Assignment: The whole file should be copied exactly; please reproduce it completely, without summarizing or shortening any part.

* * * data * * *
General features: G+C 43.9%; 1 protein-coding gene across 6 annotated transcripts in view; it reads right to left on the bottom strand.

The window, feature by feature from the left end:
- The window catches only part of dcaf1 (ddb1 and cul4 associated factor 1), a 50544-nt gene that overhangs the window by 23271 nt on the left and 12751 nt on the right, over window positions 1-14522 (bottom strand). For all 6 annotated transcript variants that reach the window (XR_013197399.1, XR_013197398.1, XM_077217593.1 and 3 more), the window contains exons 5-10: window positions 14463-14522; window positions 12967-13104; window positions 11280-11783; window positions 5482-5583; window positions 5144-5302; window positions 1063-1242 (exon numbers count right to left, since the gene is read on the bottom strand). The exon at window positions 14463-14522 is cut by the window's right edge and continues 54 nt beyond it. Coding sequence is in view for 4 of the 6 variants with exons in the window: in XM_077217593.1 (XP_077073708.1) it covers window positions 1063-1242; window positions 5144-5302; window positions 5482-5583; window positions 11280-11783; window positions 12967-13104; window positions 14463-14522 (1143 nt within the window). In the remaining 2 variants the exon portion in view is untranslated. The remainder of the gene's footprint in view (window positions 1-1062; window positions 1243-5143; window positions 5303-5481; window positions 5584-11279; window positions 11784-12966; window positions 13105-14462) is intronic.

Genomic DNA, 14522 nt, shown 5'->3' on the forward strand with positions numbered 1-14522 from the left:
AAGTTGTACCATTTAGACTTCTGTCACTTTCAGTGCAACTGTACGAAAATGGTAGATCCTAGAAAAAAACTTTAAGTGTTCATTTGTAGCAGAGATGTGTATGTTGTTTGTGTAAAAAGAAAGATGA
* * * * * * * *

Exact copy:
General features: G+C 43.9%; 1 protein-coding gene across 6 annotated transcripts in view; it reads right to left on the bottom strand.

The window, feature by feature from the left end:
- The window catches only part of dcaf1 (ddb1 and cul4 associated factor 1), a 50544-nt gene that overhangs the window by 23271 nt on the left and 12751 nt on the right, over window positions 1-14522 (bottom strand). For all 6 annotated transcript variants that reach the window (XR_013197399.1, XR_013197398.1, XM_077217593.1 and 3 more), the window contains exons 5-10: window positions 14463-14522; window positions 12967-13104; window positions 11280-11783; window positions 5482-5583; window positions 5144-5302; window positions 1063-1242 (exon numbers count right to left, since the gene is read on the bottom strand). The exon at window positions 14463-14522 is cut by the window's right edge and continues 54 nt beyond it. Coding sequence is in view for 4 of the 6 variants with exons in the window: in XM_077217593.1 (XP_077073708.1) it covers window positions 1063-1242; window positions 5144-5302; window positions 5482-5583; window positions 11280-11783; window positions 12967-13104; window positions 14463-14522 (1143 nt within the window). In the remaining 2 variants the exon portion in view is untranslated. The remainder of the gene's footprint in view (window positions 1-1062; window positions 1243-5143; window positions 5303-5481; window positions 5584-11279; window positions 11784-12966; window positions 13105-14462) is intronic.

Genomic DNA, 14522 nt, shown 5'->3' on the forward strand with positions numbered 1-14522 from the left:
AAGTTGTACCATTTAGACTTCTGTCACTTTCAGTGCAACTGTACGAAAATGGTAGATCCTAGAAAAAAACTTTAAGTGTTCATTTGTAGCAGAGATGTGTATGTTGTTTGTGTAAAAAGAAAGATGA